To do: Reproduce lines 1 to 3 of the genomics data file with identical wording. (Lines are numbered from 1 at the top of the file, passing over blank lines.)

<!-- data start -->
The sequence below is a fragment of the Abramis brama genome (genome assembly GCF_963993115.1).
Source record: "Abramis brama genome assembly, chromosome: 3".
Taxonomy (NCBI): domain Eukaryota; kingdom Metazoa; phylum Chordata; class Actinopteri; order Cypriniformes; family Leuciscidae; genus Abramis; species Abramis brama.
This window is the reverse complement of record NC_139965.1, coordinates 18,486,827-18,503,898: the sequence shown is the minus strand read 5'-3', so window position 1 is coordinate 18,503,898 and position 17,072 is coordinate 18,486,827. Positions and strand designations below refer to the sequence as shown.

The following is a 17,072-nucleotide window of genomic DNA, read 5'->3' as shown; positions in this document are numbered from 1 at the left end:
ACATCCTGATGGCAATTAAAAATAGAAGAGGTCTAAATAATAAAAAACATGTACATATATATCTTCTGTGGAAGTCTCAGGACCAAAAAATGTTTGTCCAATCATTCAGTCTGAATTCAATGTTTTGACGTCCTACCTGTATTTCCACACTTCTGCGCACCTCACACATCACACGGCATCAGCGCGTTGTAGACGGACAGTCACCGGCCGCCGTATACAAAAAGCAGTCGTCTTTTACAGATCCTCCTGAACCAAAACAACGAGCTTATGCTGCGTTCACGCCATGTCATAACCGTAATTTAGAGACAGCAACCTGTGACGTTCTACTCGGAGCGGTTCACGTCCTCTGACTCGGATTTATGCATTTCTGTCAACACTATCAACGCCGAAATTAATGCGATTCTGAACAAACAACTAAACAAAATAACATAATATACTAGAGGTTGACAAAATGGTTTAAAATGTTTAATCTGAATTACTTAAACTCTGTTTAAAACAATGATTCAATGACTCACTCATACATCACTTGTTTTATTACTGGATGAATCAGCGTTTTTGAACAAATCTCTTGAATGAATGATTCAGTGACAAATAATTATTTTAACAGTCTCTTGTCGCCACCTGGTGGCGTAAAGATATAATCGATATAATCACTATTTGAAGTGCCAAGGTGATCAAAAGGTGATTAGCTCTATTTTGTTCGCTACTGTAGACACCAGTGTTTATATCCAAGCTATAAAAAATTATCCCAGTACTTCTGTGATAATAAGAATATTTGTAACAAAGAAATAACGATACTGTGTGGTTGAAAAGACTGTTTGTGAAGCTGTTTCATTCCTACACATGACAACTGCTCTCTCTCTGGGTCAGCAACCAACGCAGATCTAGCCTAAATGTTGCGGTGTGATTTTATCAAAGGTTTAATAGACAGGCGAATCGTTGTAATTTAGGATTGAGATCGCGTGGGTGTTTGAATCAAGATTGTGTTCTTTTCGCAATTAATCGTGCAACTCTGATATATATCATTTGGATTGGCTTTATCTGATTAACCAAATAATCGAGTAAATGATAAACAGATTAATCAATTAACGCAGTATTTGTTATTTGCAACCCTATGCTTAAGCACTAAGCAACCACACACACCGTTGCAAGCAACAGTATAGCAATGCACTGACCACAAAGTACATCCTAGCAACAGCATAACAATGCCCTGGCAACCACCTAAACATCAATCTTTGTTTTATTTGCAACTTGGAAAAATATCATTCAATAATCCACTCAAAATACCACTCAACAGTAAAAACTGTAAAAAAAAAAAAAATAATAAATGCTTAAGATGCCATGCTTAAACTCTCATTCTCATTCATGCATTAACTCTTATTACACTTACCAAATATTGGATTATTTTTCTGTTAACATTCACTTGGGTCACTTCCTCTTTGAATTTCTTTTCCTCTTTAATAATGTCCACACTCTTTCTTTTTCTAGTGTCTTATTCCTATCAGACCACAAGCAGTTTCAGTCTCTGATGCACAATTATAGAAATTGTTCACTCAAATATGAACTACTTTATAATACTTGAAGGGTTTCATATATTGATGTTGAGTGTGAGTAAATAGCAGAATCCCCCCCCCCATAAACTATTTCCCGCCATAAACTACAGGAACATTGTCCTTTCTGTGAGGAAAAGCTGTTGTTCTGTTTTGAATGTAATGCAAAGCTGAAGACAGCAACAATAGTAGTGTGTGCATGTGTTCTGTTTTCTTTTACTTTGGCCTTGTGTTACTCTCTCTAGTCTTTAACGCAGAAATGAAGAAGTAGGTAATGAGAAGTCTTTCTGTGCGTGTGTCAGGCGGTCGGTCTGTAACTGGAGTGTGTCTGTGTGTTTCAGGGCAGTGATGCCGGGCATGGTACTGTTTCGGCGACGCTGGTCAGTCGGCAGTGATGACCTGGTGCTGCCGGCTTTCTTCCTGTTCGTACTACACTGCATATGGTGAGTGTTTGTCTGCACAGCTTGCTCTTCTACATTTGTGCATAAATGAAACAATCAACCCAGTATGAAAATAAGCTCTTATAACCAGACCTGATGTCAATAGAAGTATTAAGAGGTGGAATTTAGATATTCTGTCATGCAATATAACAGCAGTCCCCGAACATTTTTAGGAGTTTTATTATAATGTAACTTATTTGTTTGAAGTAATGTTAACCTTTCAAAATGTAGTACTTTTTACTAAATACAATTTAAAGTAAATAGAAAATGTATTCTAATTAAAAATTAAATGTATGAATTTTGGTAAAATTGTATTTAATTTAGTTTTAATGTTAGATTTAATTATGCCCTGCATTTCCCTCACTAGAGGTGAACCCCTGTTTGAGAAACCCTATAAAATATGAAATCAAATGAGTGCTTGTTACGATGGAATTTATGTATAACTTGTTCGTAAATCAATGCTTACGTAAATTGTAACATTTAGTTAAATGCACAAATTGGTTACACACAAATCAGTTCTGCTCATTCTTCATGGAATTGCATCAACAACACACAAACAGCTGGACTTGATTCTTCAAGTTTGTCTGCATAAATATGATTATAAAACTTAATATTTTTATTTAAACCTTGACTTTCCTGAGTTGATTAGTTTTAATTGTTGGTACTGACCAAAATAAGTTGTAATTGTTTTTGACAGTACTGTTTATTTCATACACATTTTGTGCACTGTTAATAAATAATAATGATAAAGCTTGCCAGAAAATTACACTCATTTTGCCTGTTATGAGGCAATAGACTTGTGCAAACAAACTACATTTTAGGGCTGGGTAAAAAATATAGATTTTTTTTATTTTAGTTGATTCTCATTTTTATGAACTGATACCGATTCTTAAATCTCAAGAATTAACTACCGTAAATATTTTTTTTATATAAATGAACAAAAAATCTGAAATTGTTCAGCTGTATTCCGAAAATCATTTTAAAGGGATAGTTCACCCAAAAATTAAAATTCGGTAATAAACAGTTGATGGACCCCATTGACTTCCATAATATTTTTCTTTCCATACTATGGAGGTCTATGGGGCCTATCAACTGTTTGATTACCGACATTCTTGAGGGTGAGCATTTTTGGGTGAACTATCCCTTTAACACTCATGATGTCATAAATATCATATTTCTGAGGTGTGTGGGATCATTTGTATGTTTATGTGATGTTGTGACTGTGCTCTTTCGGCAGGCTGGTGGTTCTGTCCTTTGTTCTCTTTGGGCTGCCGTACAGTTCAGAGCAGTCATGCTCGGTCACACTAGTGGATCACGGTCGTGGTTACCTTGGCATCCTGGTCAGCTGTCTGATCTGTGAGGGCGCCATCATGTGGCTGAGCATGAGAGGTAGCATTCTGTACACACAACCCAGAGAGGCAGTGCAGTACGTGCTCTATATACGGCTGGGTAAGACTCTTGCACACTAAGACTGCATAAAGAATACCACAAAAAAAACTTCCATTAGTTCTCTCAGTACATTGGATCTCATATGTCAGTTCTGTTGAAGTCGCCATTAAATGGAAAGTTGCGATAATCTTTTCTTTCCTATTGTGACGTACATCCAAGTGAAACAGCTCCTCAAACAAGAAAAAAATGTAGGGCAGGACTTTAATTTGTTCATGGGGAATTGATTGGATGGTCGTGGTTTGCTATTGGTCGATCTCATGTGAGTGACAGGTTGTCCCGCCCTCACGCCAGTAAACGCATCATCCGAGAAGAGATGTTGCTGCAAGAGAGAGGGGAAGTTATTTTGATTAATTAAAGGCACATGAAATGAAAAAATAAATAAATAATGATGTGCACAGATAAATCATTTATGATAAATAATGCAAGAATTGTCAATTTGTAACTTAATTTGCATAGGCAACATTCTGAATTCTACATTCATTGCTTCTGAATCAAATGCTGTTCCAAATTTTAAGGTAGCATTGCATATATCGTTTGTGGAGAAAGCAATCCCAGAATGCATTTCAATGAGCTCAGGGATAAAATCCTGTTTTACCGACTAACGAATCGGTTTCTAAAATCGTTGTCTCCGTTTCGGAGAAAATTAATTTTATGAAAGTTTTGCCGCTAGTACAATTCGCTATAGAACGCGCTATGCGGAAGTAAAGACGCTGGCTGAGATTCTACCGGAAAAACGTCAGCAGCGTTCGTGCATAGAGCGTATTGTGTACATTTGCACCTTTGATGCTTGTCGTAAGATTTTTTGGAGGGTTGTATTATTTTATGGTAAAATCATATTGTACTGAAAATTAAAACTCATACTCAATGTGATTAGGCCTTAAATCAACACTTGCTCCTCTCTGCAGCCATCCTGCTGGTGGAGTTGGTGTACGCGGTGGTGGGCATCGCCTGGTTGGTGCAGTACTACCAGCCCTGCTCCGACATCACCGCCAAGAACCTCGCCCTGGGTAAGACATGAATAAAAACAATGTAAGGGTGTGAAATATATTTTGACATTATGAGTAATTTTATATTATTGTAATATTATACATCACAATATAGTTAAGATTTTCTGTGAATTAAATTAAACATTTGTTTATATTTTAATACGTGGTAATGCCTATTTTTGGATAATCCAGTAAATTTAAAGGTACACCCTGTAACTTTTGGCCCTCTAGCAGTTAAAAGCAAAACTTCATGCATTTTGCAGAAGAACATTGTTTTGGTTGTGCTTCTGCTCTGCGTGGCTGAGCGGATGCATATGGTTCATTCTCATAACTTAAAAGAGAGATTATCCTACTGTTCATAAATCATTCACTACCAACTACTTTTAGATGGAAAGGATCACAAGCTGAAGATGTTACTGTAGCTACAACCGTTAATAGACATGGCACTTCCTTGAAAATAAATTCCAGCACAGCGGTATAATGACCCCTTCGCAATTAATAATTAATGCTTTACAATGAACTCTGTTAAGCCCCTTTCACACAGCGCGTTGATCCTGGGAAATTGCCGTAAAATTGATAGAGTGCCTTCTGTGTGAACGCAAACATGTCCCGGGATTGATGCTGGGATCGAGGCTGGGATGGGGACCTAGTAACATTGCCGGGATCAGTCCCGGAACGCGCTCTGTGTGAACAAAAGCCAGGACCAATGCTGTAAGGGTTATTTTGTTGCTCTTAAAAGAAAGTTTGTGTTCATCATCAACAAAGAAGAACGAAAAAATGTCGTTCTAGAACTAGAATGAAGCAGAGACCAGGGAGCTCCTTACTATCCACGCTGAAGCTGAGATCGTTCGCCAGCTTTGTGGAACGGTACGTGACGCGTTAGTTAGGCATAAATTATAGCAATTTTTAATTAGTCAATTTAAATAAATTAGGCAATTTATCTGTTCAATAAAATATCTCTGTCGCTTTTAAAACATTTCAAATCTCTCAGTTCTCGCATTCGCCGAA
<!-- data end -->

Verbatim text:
The sequence below is a fragment of the Abramis brama genome (genome assembly GCF_963993115.1).
Source record: "Abramis brama genome assembly, chromosome: 3".
Taxonomy (NCBI): domain Eukaryota; kingdom Metazoa; phylum Chordata; class Actinopteri; order Cypriniformes; family Leuciscidae; genus Abramis; species Abramis brama.